See more from this Session: Breeding for Drought and Abiotic Stress Tolerance
Tuesday, October 18, 2011: 4:20 PM
Henry Gonzalez Convention Center, Room 207A, Concourse Level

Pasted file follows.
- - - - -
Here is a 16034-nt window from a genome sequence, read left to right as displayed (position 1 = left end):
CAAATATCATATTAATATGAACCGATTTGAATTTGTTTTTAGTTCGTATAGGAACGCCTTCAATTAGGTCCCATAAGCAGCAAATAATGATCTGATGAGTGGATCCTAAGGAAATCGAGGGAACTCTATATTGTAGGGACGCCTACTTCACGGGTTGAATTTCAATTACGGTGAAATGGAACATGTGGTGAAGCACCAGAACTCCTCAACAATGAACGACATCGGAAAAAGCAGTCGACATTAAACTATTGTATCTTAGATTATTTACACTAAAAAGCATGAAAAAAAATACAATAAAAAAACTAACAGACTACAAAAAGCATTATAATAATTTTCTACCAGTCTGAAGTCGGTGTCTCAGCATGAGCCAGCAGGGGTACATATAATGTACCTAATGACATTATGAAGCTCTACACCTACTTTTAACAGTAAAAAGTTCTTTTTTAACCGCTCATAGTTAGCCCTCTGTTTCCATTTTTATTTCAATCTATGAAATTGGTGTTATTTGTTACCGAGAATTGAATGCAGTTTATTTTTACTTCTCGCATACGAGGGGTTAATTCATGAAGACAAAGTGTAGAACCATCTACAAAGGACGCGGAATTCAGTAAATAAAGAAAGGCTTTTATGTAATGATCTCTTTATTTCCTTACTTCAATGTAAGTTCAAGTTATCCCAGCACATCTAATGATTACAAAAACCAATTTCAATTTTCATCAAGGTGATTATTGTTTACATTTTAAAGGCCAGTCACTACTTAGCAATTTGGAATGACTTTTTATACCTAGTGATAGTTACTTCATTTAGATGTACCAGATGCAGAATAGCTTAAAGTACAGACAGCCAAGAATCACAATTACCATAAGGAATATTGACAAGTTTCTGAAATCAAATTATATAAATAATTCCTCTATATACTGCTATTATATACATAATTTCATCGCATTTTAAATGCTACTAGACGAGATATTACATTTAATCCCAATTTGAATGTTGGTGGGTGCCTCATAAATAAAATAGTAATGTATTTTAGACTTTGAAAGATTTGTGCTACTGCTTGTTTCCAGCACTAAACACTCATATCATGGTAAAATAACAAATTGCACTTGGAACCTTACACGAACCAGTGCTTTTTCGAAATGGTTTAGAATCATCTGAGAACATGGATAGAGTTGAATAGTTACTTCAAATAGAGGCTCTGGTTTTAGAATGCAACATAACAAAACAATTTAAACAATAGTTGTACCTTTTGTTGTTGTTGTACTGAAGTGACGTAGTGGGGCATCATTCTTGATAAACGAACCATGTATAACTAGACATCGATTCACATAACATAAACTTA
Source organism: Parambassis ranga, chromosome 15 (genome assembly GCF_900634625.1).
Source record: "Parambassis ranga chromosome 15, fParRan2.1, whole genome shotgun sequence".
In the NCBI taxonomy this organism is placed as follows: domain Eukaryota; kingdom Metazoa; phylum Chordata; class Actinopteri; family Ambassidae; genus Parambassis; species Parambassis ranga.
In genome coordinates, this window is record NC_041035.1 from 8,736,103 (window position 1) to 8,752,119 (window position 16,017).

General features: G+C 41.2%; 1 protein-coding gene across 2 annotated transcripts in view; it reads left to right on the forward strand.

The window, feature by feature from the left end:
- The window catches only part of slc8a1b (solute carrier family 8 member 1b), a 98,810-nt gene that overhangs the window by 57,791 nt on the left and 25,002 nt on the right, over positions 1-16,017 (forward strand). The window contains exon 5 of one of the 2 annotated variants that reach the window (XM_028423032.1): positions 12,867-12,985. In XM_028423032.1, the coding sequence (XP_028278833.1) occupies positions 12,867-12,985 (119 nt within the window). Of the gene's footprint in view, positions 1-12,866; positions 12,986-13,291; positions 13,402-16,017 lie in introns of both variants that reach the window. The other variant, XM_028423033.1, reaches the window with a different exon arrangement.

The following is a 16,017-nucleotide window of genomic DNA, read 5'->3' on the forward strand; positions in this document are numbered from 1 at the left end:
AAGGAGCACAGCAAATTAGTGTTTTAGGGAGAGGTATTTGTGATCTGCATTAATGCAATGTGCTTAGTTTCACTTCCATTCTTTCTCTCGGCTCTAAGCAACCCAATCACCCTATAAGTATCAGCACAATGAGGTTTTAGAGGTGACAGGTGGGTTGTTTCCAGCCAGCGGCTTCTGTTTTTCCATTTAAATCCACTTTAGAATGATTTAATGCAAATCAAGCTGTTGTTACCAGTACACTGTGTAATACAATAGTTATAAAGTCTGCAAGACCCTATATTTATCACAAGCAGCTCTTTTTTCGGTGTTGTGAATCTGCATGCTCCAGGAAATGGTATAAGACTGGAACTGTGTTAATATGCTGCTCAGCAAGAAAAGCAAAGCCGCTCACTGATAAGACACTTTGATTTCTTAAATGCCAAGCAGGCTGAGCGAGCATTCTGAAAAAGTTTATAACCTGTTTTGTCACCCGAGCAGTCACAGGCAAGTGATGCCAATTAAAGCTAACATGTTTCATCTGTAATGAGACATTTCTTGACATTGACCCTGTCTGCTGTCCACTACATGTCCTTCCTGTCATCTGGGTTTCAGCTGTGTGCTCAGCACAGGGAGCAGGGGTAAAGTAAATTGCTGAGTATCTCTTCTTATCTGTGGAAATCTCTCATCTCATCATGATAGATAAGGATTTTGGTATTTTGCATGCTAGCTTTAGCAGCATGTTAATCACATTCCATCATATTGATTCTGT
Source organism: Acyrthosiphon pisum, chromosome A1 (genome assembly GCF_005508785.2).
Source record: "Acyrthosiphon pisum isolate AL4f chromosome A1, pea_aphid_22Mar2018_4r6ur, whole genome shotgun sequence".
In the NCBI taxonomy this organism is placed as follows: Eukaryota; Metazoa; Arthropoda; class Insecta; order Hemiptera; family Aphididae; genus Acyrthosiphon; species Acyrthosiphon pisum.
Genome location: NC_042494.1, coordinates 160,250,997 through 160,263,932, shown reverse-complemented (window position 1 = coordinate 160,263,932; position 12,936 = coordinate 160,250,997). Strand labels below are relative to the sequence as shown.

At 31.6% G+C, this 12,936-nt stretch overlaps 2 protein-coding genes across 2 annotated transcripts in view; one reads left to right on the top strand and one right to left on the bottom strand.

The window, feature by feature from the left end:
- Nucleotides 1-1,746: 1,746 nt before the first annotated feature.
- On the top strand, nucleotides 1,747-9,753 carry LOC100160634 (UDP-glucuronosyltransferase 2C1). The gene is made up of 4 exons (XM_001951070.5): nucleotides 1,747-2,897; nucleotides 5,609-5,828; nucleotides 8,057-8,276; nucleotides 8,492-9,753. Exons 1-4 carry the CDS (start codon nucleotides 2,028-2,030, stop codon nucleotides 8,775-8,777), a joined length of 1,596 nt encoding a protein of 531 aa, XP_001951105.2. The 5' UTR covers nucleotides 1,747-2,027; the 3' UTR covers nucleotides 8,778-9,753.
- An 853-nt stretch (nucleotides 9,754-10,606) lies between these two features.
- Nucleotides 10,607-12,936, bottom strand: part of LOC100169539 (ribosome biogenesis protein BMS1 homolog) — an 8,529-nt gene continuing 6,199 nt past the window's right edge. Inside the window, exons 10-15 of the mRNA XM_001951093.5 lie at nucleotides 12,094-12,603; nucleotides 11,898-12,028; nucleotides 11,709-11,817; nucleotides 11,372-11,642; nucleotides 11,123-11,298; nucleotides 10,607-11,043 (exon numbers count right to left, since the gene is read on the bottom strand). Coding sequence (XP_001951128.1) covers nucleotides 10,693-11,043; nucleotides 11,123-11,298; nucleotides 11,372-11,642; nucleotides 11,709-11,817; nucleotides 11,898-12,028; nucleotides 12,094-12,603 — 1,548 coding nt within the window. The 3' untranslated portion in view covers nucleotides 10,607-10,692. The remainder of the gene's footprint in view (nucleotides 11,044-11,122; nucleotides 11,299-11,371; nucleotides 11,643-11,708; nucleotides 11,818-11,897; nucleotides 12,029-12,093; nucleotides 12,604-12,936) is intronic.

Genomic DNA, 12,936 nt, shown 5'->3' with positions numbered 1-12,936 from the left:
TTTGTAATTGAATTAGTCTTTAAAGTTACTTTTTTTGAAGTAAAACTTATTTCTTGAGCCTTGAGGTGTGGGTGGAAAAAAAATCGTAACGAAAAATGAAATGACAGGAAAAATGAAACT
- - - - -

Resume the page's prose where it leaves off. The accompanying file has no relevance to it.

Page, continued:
Plants often respond to low fertility or drought by increasing their investment in root growth at the cost of aboveground growth, including reproductive development. Reducing the increasing/increased cost of soil resource acquisition may be an effective strategy in breeding drought and low fertility tolerant crops. We have previously reported on root architectural and root anatomical phenes that reduce the cost of resource acquisition. However, thus far we have explored the utility of these phenes in isolation. It is possible that the utility of anatomical phenes may depend on the architectural of phenes with which they occur. Here we used SimRoot, a functional-structural plant model, to test for synergism between architectural and anatomical traits in Maize. We focused on the architectural trait crown root number, and the anatomical trait root cortical aerenchyma across a range of nitrogen availability scenarios. With greater nitrogen availability, increasing number of crown roots led to deeper rooting and increased total root length, while greater formation of root cortical aerenchyma had little effect on either root length or rooting depth. With low nitrogen availability, total root length was greatest for plants with intermediate numbers of crown roots, and increased formation of root cortical aerenchyma increased total root length in these plants. These results suggest that there is synergism between architectural and anatomical phenes in roots. Utility of an integrated phenotype should be greatest when phenes that reduce the cost of soil exploration (such as formation of root cortical aerenchyma) occur with phenes that increase soil exploration (crown root number).